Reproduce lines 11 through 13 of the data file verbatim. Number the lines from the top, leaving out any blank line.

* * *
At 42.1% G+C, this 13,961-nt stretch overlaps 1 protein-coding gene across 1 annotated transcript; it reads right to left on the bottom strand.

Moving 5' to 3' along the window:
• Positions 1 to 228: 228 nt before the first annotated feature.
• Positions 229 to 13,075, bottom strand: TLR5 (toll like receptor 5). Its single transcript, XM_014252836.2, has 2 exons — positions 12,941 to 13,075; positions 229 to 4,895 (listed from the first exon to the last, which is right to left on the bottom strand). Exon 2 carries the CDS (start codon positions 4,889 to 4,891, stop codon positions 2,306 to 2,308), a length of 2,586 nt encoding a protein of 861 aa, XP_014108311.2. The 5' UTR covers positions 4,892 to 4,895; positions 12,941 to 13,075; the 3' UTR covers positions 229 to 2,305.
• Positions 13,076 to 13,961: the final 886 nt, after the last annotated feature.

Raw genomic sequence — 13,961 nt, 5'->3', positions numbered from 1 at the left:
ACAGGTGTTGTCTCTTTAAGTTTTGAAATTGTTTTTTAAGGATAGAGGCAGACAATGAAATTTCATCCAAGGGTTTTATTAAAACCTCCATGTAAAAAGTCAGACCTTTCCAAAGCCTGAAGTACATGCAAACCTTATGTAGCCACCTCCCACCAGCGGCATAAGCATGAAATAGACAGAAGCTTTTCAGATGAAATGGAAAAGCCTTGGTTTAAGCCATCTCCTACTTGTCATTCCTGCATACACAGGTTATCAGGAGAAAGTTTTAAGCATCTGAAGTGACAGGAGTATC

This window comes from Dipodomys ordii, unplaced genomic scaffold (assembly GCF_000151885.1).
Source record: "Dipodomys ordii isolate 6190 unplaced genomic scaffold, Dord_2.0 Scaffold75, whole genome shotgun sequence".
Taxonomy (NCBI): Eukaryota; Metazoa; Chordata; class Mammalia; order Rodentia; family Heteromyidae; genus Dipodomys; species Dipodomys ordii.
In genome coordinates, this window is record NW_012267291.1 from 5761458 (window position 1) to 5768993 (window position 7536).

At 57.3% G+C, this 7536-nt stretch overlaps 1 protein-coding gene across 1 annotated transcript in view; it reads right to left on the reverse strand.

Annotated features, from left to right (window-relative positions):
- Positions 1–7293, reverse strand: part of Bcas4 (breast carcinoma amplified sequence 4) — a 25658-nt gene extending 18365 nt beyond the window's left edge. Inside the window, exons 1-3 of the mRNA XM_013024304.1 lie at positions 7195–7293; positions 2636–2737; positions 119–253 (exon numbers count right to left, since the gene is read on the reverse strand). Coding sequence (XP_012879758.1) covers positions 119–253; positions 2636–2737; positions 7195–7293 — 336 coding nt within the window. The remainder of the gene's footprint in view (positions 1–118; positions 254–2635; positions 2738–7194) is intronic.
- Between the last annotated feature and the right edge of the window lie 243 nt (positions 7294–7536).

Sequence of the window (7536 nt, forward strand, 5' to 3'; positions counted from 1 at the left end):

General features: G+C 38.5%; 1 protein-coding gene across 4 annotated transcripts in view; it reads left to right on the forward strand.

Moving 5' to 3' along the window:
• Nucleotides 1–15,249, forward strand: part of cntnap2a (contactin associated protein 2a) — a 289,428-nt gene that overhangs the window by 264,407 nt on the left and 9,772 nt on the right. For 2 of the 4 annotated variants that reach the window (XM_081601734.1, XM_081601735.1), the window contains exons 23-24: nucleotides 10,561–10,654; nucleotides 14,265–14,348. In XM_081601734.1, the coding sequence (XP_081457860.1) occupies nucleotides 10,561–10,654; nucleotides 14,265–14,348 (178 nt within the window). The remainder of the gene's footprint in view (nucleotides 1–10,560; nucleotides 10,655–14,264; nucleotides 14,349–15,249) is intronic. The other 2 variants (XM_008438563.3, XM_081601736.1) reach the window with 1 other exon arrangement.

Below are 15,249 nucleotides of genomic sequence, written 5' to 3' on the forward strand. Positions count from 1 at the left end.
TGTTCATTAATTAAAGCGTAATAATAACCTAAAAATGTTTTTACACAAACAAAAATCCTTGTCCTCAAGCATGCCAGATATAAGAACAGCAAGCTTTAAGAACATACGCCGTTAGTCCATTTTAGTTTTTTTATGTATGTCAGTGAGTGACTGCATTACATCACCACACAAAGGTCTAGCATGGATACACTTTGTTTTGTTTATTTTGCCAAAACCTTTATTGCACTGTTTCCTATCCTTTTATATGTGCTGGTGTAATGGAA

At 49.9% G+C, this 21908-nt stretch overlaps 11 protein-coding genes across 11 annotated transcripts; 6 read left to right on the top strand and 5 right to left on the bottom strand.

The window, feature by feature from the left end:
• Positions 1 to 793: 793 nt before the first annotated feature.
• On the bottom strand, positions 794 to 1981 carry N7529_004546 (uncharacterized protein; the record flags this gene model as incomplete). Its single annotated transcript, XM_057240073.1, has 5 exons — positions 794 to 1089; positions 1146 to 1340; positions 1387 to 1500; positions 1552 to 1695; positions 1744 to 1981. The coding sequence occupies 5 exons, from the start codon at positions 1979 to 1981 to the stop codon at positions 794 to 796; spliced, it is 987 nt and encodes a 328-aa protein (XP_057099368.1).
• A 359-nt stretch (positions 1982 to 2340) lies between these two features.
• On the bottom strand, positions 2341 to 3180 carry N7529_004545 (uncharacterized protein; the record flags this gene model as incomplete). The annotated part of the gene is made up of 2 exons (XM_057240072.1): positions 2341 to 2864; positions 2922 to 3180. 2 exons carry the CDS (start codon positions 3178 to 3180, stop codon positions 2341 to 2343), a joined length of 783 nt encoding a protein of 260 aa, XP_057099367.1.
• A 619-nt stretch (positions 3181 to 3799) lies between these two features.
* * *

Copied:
In genome coordinates, this window is record NW_012267291.1 from 5761458 (window position 1) to 5768993 (window position 7536).

At 57.3% G+C, this 7536-nt stretch overlaps 1 protein-coding gene across 1 annotated transcript in view; it reads right to left on the reverse strand.

Annotated features, from left to right (window-relative positions):